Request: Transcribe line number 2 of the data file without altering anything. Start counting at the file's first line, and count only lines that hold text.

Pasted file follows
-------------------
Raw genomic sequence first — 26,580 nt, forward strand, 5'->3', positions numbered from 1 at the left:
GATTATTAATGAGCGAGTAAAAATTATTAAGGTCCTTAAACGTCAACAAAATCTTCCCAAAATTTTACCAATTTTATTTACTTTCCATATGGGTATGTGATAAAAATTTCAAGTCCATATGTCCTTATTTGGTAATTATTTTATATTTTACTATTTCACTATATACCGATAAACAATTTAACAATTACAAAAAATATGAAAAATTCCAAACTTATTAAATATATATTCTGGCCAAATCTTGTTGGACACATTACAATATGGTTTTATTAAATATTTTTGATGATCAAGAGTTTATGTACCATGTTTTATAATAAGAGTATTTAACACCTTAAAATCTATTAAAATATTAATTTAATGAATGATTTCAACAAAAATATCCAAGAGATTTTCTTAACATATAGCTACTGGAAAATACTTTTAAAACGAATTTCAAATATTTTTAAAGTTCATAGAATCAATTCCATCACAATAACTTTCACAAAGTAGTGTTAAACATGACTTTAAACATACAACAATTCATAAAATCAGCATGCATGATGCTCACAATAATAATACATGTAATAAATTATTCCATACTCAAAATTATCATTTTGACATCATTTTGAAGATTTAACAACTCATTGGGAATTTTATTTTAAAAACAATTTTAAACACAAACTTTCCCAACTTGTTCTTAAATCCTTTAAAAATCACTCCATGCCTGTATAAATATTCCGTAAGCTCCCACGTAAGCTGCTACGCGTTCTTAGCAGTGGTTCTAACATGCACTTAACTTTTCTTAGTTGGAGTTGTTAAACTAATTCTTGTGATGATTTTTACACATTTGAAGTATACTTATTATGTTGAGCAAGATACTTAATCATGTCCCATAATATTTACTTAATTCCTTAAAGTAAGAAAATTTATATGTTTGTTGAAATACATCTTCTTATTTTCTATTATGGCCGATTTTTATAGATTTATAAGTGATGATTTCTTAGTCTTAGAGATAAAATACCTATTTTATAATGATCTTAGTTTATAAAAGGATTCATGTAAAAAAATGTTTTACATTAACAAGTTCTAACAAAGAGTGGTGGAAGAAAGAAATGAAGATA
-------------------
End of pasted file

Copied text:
GATTATTAATGAGCGAGTAAAAATTATTAAGGTCCTTAAACGTCAACAAAATCTTCCCAAAATTTTACCAATTTTATTTACTTTCCATATGGGTATGTGATAAAAATTTCAAGTCCATATGTCCTTATTTGGTAATTATTTTATATTTTACTATTTCACTATATACCGATAAACAATTTAACAATTACAAAAAATATGAAAAATTCCAAACTTATTAAATATATATTCTGGCCAAATCTTGTTGGACACATTACAATATGGTTTTATTAAATATTTTTGATGATCAAGAGTTTATGTACCATGTTTTATAATAAGAGTATTTAACACCTTAAAATCTATTAAAATATTAATTTAATGAATGATTTCAACAAAAATATCCAAGAGATTTTCTTAACATATAGCTACTGGAAAATACTTTTAAAACGAATTTCAAATATTTTTAAAGTTCATAGAATCAATTCCATCACAATAACTTTCACAAAGTAGTGTTAAACATGACTTTAAACATACAACAATTCATAAAATCAGCATGCATGATGCTCACAATAATAATACATGTAATAAATTATTCCATACTCAAAATTATCATTTTGACATCATTTTGAAGATTTAACAACTCATTGGGAATTTTATTTTAAAAACAATTTTAAACACAAACTTTCCCAACTTGTTCTTAAATCCTTTAAAAATCACTCCATGCCTGTATAAATATTCCGTAAGCTCCCACGTAAGCTGCTACGCGTTCTTAGCAGTGGTTCTAACATGCACTTAACTTTTCTTAGTTGGAGTTGTTAAACTAATTCTTGTGATGATTTTTACACATTTGAAGTATACTTATTATGTTGAGCAAGATACTTAATCATGTCCCATAATATTTACTTAATTCCTTAAAGTAAGAAAATTTATATGTTTGTTGAAATACATCTTCTTATTTTCTATTATGGCCGATTTTTATAGATTTATAAGTGATGATTTCTTAGTCTTAGAGATAAAATACCTATTTTATAATGATCTTAGTTTATAAAAGGATTCATGTAAAAAAATGTTTTACATTAACAAGTTCTAACAAAGAGTGGTGGAAGAAAGAAATGAAGATA